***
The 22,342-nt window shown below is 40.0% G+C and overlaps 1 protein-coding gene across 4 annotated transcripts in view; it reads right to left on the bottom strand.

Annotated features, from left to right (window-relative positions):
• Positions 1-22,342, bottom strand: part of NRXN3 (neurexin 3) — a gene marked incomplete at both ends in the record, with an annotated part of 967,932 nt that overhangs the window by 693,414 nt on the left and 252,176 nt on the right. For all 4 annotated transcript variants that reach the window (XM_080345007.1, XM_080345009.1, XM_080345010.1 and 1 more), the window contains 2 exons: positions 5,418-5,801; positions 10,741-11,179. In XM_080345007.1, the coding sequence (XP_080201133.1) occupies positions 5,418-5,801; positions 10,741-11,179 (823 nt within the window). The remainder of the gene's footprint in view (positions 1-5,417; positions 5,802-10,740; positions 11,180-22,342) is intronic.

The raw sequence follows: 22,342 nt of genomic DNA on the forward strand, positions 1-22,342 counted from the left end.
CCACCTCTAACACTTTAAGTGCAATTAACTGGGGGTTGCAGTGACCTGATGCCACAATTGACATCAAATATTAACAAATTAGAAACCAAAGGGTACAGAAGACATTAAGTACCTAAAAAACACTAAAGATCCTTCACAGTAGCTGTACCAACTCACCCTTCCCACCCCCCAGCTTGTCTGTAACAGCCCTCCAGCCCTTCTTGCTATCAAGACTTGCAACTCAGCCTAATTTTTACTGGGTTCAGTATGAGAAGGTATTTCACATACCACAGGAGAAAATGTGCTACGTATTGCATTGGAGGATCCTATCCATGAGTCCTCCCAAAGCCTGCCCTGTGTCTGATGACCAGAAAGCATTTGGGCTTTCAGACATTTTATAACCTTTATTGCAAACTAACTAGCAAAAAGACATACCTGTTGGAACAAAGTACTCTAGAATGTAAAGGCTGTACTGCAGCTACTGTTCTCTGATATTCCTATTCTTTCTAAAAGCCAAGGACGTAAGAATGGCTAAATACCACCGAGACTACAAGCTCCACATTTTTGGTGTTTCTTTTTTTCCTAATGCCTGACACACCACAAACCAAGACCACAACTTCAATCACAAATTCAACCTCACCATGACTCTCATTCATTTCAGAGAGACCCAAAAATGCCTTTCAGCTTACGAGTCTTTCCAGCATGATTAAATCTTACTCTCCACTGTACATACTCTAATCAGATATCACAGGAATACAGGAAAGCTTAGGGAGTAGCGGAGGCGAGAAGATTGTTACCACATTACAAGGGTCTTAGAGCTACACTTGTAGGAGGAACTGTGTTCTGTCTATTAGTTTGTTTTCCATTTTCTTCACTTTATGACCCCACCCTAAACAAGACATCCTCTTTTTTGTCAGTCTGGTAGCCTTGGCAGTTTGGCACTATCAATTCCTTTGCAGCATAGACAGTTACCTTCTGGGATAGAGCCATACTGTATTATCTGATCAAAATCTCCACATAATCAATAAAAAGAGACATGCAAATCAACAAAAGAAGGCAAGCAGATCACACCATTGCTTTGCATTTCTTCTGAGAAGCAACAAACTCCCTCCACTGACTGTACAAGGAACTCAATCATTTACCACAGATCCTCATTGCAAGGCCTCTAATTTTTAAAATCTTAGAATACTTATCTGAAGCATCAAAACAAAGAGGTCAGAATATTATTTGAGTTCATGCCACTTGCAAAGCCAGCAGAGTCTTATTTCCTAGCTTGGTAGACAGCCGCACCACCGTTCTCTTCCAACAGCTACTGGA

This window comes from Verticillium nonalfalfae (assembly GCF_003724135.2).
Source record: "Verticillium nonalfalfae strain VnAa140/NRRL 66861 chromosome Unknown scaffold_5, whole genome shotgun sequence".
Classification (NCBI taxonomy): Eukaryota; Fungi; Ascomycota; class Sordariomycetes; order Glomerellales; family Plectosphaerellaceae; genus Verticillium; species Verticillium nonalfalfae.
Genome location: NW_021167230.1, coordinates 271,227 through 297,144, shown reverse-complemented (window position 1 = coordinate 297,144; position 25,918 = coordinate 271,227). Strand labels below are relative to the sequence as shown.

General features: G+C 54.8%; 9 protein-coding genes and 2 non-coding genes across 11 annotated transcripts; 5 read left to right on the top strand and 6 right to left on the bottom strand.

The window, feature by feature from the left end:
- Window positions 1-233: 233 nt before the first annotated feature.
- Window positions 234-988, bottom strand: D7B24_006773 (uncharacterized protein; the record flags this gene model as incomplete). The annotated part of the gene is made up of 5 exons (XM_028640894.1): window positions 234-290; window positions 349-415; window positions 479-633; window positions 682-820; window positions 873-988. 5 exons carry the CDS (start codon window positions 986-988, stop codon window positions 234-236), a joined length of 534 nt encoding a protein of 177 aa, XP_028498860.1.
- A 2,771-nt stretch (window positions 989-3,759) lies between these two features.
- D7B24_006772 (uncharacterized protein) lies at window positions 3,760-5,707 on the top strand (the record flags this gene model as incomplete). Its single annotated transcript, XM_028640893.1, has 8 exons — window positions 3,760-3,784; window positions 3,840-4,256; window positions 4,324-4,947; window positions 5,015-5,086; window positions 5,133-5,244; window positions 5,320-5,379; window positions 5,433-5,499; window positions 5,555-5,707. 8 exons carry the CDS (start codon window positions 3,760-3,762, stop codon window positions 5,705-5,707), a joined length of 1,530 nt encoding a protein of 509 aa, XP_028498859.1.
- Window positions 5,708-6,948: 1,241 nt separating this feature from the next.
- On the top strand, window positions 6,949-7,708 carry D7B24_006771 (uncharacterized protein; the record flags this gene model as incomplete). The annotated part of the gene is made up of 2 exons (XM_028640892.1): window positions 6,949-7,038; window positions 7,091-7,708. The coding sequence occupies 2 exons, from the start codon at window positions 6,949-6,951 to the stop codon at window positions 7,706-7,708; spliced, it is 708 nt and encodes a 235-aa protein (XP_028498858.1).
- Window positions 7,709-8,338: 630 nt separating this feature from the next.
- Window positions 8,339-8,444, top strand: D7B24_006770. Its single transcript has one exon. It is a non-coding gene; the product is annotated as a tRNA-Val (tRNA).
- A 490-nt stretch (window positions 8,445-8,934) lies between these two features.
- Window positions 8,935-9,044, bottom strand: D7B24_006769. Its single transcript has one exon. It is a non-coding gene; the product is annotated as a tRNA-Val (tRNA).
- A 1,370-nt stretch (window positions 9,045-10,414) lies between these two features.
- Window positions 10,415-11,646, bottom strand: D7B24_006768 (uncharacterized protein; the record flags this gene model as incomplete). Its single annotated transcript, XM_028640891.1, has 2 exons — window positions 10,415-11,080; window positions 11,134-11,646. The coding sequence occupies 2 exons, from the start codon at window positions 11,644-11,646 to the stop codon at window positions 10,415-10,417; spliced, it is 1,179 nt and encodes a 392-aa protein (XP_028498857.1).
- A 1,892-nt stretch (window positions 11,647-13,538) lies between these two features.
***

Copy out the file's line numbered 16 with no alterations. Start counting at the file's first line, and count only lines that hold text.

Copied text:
- Window positions 5,708-6,948: 1,241 nt separating this feature from the next.